New report labels climate change a ‘medical emergency’

A major new report published by The Lancet highlights the threat to global health posed by climate change, claiming it could reverse the gains in development made over the past fifty years.

The second Lancet Commission on Health and Climate Change outlines the danger to humanity from increased heat waves, floods, droughts and storms, as well as indirect health impacts such as air pollution, food shortages, and disease. The Commission says that the technology and finance to mitigate against global warming and its effects are available, but that the political will to implement them is lacking.

 The direct and indirect effects of climate change on health and wellbeing
The direct and indirect effects of climate change on health and wellbeing

“Climate change is a medical emergency,” says Professor Hugh Montgomery, director of the University College London (UCL) Institute for Human Health and Performance, and co-chair of the Commission.

“It thus demands an emergency response, using the technologies available right now. Under such circumstances, no doctor would consider a series of annual case discussions and aspirations adequate, yet this is exactly how the global response to climate change is proceeding.”

According to the report, if emissions remain constant, we will reach a tipping point between the next 13 and 24 years that is likely to raise global temperatures by more than 2 °C  – the threshold set by experts for avoiding the worst effects of climate change.

The report also claims that to stabilise CO2 concentrations, global emissions will need to fall by between 3-6 per cent per year, “a rate that so far has only been associated with major social upheaval and economic crisis.”

In order to address the climate crisis – and its associated health implications – the Commission calls for immediate global action, including “the reduction of costs of mitigation options, carbon pricing, improvement in the research and development process and the implementation of policies and regulations to act as enabling mechanisms, as well as recognition of the strong near-term and long-term co-benefits to health.”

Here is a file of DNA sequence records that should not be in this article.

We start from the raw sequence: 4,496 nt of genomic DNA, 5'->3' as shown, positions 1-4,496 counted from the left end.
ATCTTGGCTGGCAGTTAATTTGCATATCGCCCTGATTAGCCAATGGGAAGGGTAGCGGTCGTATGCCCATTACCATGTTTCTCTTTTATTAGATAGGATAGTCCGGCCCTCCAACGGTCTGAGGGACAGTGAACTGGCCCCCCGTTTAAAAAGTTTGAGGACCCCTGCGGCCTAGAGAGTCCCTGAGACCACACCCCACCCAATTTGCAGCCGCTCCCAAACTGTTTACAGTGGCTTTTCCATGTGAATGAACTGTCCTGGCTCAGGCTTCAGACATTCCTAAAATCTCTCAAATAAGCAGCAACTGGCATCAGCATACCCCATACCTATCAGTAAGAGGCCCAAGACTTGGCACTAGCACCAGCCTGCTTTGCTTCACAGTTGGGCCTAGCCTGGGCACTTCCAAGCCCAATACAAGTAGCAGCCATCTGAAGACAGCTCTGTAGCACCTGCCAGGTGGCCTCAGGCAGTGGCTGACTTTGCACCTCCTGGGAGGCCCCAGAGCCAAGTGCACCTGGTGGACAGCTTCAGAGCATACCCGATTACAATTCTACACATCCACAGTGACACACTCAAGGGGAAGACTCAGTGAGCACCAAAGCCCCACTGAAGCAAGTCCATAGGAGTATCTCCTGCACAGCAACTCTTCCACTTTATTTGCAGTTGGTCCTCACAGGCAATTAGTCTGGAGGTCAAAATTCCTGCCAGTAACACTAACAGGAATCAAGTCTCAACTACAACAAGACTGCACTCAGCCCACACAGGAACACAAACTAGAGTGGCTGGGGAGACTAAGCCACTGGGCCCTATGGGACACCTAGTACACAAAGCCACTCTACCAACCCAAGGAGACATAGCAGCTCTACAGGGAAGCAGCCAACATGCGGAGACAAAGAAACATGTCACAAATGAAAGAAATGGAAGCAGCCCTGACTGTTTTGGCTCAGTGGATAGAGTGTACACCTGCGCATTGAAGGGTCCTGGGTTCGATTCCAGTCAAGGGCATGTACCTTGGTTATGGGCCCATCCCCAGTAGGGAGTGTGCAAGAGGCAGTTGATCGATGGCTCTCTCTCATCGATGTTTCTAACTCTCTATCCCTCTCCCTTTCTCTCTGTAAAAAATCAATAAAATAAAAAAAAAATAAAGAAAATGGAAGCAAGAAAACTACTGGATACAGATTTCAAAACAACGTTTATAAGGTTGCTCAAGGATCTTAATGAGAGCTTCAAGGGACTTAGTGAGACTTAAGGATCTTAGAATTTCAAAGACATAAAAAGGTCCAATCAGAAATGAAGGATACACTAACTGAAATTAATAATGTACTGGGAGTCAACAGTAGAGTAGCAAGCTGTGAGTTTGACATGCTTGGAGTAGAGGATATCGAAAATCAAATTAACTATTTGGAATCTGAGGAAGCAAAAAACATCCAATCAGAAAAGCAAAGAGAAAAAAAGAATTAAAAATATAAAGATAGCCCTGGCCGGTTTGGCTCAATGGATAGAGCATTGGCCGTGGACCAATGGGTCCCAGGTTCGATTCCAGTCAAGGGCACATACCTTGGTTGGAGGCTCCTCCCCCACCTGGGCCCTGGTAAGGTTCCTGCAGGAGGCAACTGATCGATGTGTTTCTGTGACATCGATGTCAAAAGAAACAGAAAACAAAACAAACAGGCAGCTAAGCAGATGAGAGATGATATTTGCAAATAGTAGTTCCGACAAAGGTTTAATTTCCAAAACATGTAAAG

Drax Power Plant
Drax owns the largest and most efficient coal-fired power station in the UK

According to the report, the near-term health benefits could be significant. Air pollution from the UK power sector is estimated to cause 3,800 respiratory-related deaths each year. Globally, that figure rises to 7 million, with the emerging economies of Asia particularly badly affected. Air pollution in China is estimated to reduce life expectancy by about 40 months, but this could be cut in half by 2050 if climate mitigation strategies are put in place, claims the Commission.

Implementing those strategies requires major investment, but the financing is available, says Paul Ekins, director of the UCL Institute for Sustainable Resources and a contributor to the report. On top of the $105 trillion estimated to be required between 2010 and 2050, Professor Ekins believes an additional $1 trillion a year is required to transition to a low carbon economy. To put these figures into some context, the global spend on health each year is approximately $68 trillion, while private institutional investors have around $76 trillion under their management.

Frequently cited co-benefits of major mitigation techniques. Red arrows between a mitigation technology and an effect indicate that the technology will increase the effect; green arrows indicate an opposite trend.
Frequently cited co-benefits of major mitigation techniques. Red arrows between a mitigation technology and an effect indicate that the technology will increase the effect; green arrows indicate an opposite trend.

A global carbon tax programme would encourage the transition, says Ekins, but its financial impact could be balanced out through a cut in VAT or reduced labour taxes. In this way, climate-friendly consumption could be encouraged, while carbon-intensive activity – such as air travel – would most likely increase in cost.

Changes to how we live are inevitable, says the Commission, and lifestyles that contribute most to the problem are likely to be impacted most. This, in turn, will have wide-ranging effects on health, according to Montgomery. “It just so happens that a lot of high-carbon lifestyles are desperately unhealthy,” he says.

According to Professor Anthony Costello, co-chair of the Commission, and director of the UCL Institute for Global Health, although the implications of climate change are worrying, tackling the issue could actually be the biggest health opportunity of the 21st century.

“Our analysis clearly shows that by tackling climate change, we can also benefit health,” he says.

“Tackling climate change in fact represents one of the greatest opportunities to benefit human health for generations to come.”